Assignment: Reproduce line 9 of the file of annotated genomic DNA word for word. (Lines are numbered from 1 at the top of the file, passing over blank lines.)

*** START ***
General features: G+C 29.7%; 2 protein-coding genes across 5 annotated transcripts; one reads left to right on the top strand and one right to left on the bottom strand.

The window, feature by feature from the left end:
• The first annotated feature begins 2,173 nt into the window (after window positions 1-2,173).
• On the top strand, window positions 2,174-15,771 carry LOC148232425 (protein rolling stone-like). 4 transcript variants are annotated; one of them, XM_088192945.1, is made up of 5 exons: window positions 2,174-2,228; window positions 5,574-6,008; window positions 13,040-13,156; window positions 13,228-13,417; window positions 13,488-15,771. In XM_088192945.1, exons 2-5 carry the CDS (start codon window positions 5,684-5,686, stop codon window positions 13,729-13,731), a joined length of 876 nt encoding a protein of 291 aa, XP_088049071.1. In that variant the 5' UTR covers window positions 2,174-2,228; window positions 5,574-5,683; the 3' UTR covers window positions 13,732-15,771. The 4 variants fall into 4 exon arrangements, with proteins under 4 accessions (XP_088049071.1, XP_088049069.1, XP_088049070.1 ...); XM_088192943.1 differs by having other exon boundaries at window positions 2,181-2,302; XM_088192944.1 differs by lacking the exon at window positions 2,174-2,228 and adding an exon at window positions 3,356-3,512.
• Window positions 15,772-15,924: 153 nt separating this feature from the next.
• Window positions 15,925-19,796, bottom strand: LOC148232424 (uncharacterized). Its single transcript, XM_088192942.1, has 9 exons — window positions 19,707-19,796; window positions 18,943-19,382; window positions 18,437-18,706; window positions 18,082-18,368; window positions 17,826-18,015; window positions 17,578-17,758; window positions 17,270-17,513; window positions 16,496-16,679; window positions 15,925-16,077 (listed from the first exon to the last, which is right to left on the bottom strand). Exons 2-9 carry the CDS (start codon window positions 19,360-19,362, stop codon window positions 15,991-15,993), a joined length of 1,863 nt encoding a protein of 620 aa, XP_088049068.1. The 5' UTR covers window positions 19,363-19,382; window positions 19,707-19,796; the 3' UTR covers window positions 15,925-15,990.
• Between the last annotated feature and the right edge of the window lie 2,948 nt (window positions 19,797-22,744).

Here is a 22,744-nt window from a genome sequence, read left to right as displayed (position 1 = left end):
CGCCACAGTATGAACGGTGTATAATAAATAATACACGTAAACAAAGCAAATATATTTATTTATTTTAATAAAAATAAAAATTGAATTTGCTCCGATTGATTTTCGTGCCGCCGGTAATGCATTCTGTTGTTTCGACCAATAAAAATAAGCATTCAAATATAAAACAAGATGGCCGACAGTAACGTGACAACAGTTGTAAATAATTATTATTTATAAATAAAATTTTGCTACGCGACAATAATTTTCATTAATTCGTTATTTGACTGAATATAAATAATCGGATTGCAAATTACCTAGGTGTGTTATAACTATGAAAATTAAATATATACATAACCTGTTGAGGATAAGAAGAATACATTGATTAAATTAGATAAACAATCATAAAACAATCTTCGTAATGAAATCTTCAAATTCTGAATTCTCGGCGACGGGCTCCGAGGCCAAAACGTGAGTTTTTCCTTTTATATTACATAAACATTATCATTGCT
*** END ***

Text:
CGCCACAGTATGAACGGTGTATAATAAATAATACACGTAAACAAAGCAAATATATTTATTTATTTTAATAAAAATAAAAATTGAATTTGCTCCGATTGATTTTCGTGCCGCCGGTAATGCATTCTGTTGTTTCGACCAATAAAAATAAGCATTCAAATATAAAACAAGATGGCCGACAGTAACGTGACAACAGTTGTAAATAATTATTATTTATAAATAAAATTTTGCTACGCGACAATAATTTTCATTAATTCGTTATTTGACTGAATATAAATAATCGGATTGCAAATTACCTAGGTGTGTTATAACTATGAAAATTAAATATATACATAACCTGTTGAGGATAAGAAGAATACATTGATTAAATTAGATAAACAATCATAAAACAATCTTCGTAATGAAATCTTCAAATTCTGAATTCTCGGCGACGGGCTCCGAGGCCAAAACGTGAGTTTTTCCTTTTATATTACATAAACATTATCATTGCT